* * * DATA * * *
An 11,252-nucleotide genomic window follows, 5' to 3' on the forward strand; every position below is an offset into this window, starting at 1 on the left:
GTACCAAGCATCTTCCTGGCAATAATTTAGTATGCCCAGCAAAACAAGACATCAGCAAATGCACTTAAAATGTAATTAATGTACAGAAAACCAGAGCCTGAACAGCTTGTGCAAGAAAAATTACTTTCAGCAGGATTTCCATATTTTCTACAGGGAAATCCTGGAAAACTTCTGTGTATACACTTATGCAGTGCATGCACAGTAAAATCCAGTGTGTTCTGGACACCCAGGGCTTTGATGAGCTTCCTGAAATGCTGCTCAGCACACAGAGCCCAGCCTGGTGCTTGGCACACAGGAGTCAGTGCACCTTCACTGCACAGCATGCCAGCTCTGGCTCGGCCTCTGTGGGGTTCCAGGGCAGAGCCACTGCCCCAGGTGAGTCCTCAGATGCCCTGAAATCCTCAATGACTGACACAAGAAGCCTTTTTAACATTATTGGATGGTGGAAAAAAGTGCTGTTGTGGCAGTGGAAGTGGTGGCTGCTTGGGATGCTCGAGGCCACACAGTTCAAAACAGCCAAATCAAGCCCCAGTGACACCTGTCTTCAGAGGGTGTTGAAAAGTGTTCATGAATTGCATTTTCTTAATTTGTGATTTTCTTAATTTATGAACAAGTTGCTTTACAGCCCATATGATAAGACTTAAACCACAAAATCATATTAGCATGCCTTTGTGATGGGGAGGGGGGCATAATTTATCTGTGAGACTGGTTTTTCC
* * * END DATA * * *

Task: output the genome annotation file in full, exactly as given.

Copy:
An 11,252-nucleotide genomic window follows, 5' to 3' on the forward strand; every position below is an offset into this window, starting at 1 on the left:
GTACCAAGCATCTTCCTGGCAATAATTTAGTATGCCCAGCAAAACAAGACATCAGCAAATGCACTTAAAATGTAATTAATGTACAGAAAACCAGAGCCTGAACAGCTTGTGCAAGAAAAATTACTTTCAGCAGGATTTCCATATTTTCTACAGGGAAATCCTGGAAAACTTCTGTGTATACACTTATGCAGTGCATGCACAGTAAAATCCAGTGTGTTCTGGACACCCAGGGCTTTGATGAGCTTCCTGAAATGCTGCTCAGCACACAGAGCCCAGCCTGGTGCTTGGCACACAGGAGTCAGTGCACCTTCACTGCACAGCATGCCAGCTCTGGCTCGGCCTCTGTGGGGTTCCAGGGCAGAGCCACTGCCCCAGGTGAGTCCTCAGATGCCCTGAAATCCTCAATGACTGACACAAGAAGCCTTTTTAACATTATTGGATGGTGGAAAAAAGTGCTGTTGTGGCAGTGGAAGTGGTGGCTGCTTGGGATGCTCGAGGCCACACAGTTCAAAACAGCCAAATCAAGCCCCAGTGACACCTGTCTTCAGAGGGTGTTGAAAAGTGTTCATGAATTGCATTTTCTTAATTTGTGATTTTCTTAATTTATGAACAAGTTGCTTTACAGCCCATATGATAAGACTTAAACCACAAAATCATATTAGCATGCCTTTGTGATGGGGAGGGGGGCATAATTTATCTGTGAGACTGGTTTTTCC